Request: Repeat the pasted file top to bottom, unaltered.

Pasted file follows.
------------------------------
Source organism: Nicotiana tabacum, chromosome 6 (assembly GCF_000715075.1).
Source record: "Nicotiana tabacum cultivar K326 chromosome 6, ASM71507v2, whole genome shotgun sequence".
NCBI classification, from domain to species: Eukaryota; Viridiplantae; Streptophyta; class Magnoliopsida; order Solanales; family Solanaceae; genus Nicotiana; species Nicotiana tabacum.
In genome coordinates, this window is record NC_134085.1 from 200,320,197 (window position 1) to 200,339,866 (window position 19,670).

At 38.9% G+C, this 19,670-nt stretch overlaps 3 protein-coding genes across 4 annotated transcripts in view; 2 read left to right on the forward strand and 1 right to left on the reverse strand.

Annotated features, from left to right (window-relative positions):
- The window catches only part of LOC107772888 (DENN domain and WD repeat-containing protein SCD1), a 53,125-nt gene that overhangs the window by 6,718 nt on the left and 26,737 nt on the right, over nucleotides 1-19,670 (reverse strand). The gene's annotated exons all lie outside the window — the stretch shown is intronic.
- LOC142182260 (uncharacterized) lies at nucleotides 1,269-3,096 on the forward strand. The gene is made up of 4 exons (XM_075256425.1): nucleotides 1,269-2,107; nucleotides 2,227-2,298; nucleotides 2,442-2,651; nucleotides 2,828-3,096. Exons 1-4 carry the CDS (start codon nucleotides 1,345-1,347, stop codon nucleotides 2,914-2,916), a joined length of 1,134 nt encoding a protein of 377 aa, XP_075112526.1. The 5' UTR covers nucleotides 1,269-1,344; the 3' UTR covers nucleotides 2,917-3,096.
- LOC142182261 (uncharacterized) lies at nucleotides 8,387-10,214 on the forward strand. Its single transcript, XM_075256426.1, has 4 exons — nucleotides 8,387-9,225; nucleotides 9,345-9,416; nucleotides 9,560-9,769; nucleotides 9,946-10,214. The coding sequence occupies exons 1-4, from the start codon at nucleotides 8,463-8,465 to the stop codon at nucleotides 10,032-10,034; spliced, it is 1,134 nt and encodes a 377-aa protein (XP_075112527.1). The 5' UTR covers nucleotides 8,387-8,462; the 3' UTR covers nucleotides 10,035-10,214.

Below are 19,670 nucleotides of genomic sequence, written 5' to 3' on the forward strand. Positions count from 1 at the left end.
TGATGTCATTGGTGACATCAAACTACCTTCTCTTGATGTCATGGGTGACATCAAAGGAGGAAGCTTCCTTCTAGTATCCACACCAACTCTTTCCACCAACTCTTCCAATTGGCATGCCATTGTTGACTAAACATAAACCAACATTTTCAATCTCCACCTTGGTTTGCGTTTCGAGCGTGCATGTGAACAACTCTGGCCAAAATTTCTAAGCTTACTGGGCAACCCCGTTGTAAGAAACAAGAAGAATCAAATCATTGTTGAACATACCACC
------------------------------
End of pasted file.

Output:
Source organism: Nicotiana tabacum, chromosome 6 (assembly GCF_000715075.1).
Source record: "Nicotiana tabacum cultivar K326 chromosome 6, ASM71507v2, whole genome shotgun sequence".
NCBI classification, from domain to species: Eukaryota; Viridiplantae; Streptophyta; class Magnoliopsida; order Solanales; family Solanaceae; genus Nicotiana; species Nicotiana tabacum.
In genome coordinates, this window is record NC_134085.1 from 200,320,197 (window position 1) to 200,339,866 (window position 19,670).

At 38.9% G+C, this 19,670-nt stretch overlaps 3 protein-coding genes across 4 annotated transcripts in view; 2 read left to right on the forward strand and 1 right to left on the reverse strand.

Annotated features, from left to right (window-relative positions):
- The window catches only part of LOC107772888 (DENN domain and WD repeat-containing protein SCD1), a 53,125-nt gene that overhangs the window by 6,718 nt on the left and 26,737 nt on the right, over nucleotides 1-19,670 (reverse strand). The gene's annotated exons all lie outside the window — the stretch shown is intronic.
- LOC142182260 (uncharacterized) lies at nucleotides 1,269-3,096 on the forward strand. The gene is made up of 4 exons (XM_075256425.1): nucleotides 1,269-2,107; nucleotides 2,227-2,298; nucleotides 2,442-2,651; nucleotides 2,828-3,096. Exons 1-4 carry the CDS (start codon nucleotides 1,345-1,347, stop codon nucleotides 2,914-2,916), a joined length of 1,134 nt encoding a protein of 377 aa, XP_075112526.1. The 5' UTR covers nucleotides 1,269-1,344; the 3' UTR covers nucleotides 2,917-3,096.
- LOC142182261 (uncharacterized) lies at nucleotides 8,387-10,214 on the forward strand. Its single transcript, XM_075256426.1, has 4 exons — nucleotides 8,387-9,225; nucleotides 9,345-9,416; nucleotides 9,560-9,769; nucleotides 9,946-10,214. The coding sequence occupies exons 1-4, from the start codon at nucleotides 8,463-8,465 to the stop codon at nucleotides 10,032-10,034; spliced, it is 1,134 nt and encodes a 377-aa protein (XP_075112527.1). The 5' UTR covers nucleotides 8,387-8,462; the 3' UTR covers nucleotides 10,035-10,214.

Below are 19,670 nucleotides of genomic sequence, written 5' to 3' on the forward strand. Positions count from 1 at the left end.
TGATGTCATTGGTGACATCAAACTACCTTCTCTTGATGTCATGGGTGACATCAAAGGAGGAAGCTTCCTTCTAGTATCCACACCAACTCTTTCCACCAACTCTTCCAATTGGCATGCCATTGTTGACTAAACATAAACCAACATTTTCAATCTCCACCTTGGTTTGCGTTTCGAGCGTGCATGTGAACAACTCTGGCCAAAATTTCTAAGCTTACTGGGCAACCCCGTTGTAAGAAACAAGAAGAATCAAATCATTGTTGAACATACCACC